CM: N’Golo Kante
As Mourinho suggested, Antonio Conte hasn’t wasted any opportunity to highlight what a miss Kante is to Chelsea. Of course he is, he’s brilliant. But Conte also has an axe to grind with the Chelsea hierarchy over their refusal to back him sufficiently in the transfer market during the summer.

The first game Kante missed saw Crystal Palace score their first goal of the seaosn and earn their first points. It was no coincidence.  Against Roma in midweek, Conte moved David Luiz into midfield but that created problems elsewhere as the Italians recovered from 2-0 down to lead and eventually take a point from a 3-3 draw.


LM: Paul Pogba
Mourinho has repeatedly stated since Pogba pulled his hamstring against Basel over a month ago that he does not know when the midfielder will return. Which, of course, is almost certainly untrue but it emphasises how hard-done-by the manager feels to be without his record signing.

Mourinho has also oftem played on how much he is hampered by the loss of Marouane Fellaini’s physicality as well as Pogba’s. Indeed, their absence, along with that of Michael Carrick, was used as an excuse for the performance United offered at Liverpool, where Mourinho said “I needed my bench, but I had no bench”. On Friday, he said, apparently without a hint of irony: “The best thing to do is to speak always about opportunities for others, trust for others and believe in others.” There have certainly been more mentions of Pogba and Fellaini’s absence rather than Ander Herrera’s contribution in their absence.


RF: Sadio Mane
The Liverpool forward was flying at the start of the season when he scored three goals in the opening three games. But suspension and then a hamstring injury has since deprived Jurgen Klopp of arguably his most important attacker.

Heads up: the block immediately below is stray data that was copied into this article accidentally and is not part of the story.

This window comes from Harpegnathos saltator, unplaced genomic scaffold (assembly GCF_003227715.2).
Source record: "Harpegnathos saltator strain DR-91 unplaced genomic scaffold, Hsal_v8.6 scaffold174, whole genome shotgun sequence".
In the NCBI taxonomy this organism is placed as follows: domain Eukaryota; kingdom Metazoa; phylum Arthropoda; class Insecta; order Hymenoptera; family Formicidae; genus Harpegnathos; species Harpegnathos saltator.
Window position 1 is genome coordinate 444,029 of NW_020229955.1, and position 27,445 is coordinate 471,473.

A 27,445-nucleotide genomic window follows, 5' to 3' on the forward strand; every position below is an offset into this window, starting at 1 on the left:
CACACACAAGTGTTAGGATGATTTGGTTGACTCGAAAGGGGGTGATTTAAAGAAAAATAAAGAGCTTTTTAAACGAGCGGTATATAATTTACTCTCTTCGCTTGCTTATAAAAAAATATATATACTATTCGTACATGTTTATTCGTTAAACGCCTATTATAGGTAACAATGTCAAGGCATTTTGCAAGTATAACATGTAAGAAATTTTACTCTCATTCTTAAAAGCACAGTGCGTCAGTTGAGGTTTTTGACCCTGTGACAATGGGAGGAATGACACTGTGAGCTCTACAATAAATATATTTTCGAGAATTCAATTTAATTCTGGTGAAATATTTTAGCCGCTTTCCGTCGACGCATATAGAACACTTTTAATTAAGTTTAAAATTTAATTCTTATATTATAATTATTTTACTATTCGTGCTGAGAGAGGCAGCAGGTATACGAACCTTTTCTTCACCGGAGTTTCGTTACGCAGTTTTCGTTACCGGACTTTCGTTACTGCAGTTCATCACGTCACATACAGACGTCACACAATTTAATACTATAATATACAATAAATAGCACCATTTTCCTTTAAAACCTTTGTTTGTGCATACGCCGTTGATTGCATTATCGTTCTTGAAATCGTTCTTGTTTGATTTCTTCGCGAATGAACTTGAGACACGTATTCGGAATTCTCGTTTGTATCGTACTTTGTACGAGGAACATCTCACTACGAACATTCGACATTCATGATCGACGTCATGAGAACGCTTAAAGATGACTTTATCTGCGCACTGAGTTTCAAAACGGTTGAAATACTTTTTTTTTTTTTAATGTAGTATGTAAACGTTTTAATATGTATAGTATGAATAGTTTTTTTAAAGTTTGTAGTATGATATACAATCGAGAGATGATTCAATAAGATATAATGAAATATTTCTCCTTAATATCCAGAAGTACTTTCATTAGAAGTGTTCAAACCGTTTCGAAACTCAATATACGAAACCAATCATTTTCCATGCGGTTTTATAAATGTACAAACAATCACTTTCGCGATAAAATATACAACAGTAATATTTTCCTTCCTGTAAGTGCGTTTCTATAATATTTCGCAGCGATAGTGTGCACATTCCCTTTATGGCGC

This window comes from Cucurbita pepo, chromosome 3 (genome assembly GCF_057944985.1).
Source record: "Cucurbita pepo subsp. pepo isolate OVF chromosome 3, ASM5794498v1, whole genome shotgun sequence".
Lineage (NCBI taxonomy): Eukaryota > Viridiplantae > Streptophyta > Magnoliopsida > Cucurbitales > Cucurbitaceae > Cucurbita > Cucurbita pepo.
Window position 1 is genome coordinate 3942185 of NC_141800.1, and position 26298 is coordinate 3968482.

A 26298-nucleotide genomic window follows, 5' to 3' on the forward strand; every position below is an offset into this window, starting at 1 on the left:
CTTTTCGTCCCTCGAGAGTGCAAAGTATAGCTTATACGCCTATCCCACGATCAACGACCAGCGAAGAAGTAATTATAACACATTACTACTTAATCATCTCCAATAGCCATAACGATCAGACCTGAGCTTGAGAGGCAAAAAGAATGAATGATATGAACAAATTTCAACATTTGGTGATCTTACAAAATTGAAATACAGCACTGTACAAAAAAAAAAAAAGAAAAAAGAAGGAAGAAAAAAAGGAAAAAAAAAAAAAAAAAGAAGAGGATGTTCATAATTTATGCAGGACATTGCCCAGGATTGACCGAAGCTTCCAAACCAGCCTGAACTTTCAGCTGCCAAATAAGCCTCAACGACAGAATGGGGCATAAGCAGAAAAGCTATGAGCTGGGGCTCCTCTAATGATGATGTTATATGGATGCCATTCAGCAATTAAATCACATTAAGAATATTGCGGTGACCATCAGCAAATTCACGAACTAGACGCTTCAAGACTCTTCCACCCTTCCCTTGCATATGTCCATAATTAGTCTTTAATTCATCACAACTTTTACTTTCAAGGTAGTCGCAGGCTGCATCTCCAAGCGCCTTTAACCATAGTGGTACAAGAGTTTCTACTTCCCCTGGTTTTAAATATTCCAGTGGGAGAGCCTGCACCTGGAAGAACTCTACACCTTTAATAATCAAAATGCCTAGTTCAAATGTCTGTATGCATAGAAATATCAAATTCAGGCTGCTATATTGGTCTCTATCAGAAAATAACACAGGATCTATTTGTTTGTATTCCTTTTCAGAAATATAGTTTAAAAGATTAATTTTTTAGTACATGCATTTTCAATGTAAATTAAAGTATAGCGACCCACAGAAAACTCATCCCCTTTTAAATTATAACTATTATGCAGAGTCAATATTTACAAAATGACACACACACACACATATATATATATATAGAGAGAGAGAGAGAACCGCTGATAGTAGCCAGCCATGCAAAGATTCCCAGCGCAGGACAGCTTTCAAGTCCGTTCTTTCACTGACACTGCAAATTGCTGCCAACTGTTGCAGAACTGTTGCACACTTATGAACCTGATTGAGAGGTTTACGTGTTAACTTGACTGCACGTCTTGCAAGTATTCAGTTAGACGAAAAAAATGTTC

Klopp may moan but everyone’s favourite Twitter egg, Raymond Verheijen, pins the blame squarely on the Liverpool manager’s outdated training methods.


CF: Christian Benteke
Steve Parish admitted that Palace had been left light in attack following their failure to sign a striker in summer so it was entirely typical of their luck that Benteke knacked his knee barely a fortnight later during the 5-0 thumping at Man City.

At least now, though, Wilfried Zaha is back. The Palace academy graduate gave a man-of-the-match performance while scoring the winner against Chelsea last week and offered the first glimpse of positivity this season for the Eagles. If he and Benteke can rekindle the partnership that thrived last season, then Roy Hodgson has a great chance of pulling Palace up the table. In which case, Benteke can’t come back quick enough.


LF: Yannick Bolasie
Everton’s forward line has been slower than erosion this season, and though Bolasie is not the centre-forward the Toffees so clearly lack, he would at least offer some genuine pace and help drag his side up the pitch, even if his team-mates might struggle to keep up.

As much as Koeman would love to have him back, however, Bolasie can’t be rushed. The Congo international underwent two operations on a career-threatening knee injury and is expected back before Christmas. Perhaps just in time for a new manager.

Ian Watson